Seth Warren

Teacher - Secondary School

Roanoke Rapids, NC

Interests: 21st century learning,...

  • Posted 2 Years ago
  • 688


HALT! Take a second and think about the last thing you did to become a better teacher other than your district/state-mandated PD.

When did you go out of your way to do something that will help you become more knowledgeable in your content area or help you find new and more engaging ways to teach your kids?

Just because we are teachers does not mean we should stop being students. 

If you stop being a student you will become stagnant or even stale. The biggest injustice we can do to our students is to become stale. By stale I mean you think you have everything down and you recycle lessons year after year and forget to do things that will help you become a better teacher. 

One thing I try to do as a younger teacher is to challenge my older colleagues to stop being so stale. In PLC's I challenge them on certain things, respectfully of course, but some are nearing retirement and are literally just counting down the days until they are retired, which results in them becoming stale. 

I challenge you to do something today to make yourself a better teacher. It does not matter if you have been teaching for ten years or ten days, you can always find something to do that will help you become a better teacher. Go observe a teacher in another school, go out of your way to find a conference that will help you with an area you think you need to improve in, go join a professional organization, DO SOMETHING.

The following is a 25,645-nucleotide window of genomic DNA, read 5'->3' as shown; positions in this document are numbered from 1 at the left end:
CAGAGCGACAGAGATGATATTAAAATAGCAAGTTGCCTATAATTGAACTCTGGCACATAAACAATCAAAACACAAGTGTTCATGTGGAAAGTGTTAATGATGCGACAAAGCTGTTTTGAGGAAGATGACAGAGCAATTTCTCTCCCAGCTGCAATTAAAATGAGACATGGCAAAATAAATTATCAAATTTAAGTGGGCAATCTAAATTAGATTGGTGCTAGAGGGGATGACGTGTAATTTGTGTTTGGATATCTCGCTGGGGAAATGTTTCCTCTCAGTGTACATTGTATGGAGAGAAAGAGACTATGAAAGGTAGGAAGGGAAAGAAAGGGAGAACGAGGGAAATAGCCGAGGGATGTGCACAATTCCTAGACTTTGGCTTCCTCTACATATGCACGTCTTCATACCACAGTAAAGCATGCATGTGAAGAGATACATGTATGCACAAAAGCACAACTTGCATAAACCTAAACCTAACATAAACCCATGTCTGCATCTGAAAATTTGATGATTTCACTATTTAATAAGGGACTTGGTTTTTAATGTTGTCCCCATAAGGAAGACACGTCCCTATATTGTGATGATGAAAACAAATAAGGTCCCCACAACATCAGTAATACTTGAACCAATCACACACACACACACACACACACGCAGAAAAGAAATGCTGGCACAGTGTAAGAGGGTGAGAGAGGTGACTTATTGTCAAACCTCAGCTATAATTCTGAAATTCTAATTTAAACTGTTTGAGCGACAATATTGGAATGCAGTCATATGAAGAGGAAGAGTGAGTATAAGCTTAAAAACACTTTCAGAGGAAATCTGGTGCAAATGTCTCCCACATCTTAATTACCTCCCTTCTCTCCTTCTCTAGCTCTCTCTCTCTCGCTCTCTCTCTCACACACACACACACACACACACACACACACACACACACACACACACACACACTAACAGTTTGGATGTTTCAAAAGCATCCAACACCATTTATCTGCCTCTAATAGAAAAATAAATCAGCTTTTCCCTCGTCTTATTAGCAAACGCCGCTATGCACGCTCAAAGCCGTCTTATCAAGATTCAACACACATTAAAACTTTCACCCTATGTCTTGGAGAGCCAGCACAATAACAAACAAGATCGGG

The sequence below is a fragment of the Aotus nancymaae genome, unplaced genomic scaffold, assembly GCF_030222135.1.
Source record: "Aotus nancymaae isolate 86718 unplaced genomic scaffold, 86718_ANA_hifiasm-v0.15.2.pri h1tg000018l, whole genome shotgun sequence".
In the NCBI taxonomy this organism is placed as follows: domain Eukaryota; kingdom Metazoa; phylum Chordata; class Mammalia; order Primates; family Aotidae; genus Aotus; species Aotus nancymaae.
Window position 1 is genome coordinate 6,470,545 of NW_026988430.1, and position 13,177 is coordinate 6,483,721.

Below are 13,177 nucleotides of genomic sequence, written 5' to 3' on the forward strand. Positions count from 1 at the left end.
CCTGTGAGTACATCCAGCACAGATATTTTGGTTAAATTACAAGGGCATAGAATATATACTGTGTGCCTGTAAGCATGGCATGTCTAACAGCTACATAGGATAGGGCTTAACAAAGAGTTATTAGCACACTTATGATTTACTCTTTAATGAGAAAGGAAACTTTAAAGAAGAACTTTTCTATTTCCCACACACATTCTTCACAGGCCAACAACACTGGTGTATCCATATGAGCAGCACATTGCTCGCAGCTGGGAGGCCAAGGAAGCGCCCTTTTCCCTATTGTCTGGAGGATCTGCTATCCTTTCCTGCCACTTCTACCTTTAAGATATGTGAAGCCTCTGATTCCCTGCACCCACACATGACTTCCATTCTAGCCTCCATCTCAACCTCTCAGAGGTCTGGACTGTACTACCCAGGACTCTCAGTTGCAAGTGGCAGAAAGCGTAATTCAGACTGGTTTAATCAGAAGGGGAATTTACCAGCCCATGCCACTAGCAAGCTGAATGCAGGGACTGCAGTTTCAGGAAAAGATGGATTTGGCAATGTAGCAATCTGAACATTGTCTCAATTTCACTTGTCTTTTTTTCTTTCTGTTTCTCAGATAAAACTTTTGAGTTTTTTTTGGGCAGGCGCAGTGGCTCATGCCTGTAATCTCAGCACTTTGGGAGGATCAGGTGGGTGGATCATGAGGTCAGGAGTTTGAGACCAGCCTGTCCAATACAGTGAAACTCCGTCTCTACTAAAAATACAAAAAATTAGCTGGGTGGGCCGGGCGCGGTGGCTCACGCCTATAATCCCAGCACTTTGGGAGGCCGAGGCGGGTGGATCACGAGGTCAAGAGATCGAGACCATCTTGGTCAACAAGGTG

Do NOT let yourself become stale. Your kids can see it in your demeanor and your teaching style if you've become stale, especially if you're a bit older. Stay relevant. Stay fresh. Stay dynamic.

1 Comment

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12 Nov 15, 07:45 PM

Excellent challenge! It's our duty as teachers to continue to grow. I find it useful to chart my classroom ups (and downs) through my ASCD blog posts. It's a bonus when a post resonates with other educators and they are able to take something away or (gasp) leave a comment as to how they may use the material in the post to try something new. Not too long ago, in my journey to avoid becoming stale, I challenged myself (and other educators) in terms of student assignments. I decided that changing 1 element (number of questions, type of questions, level of peer interaction, time limit permitted for assignment) really helps to freshen up assignments. Most recently, I have been pushing myself to better develop ways to extend ownership to the learners. You can read my struggles with this here: -Very useful post Seth. Thank you for sharing!

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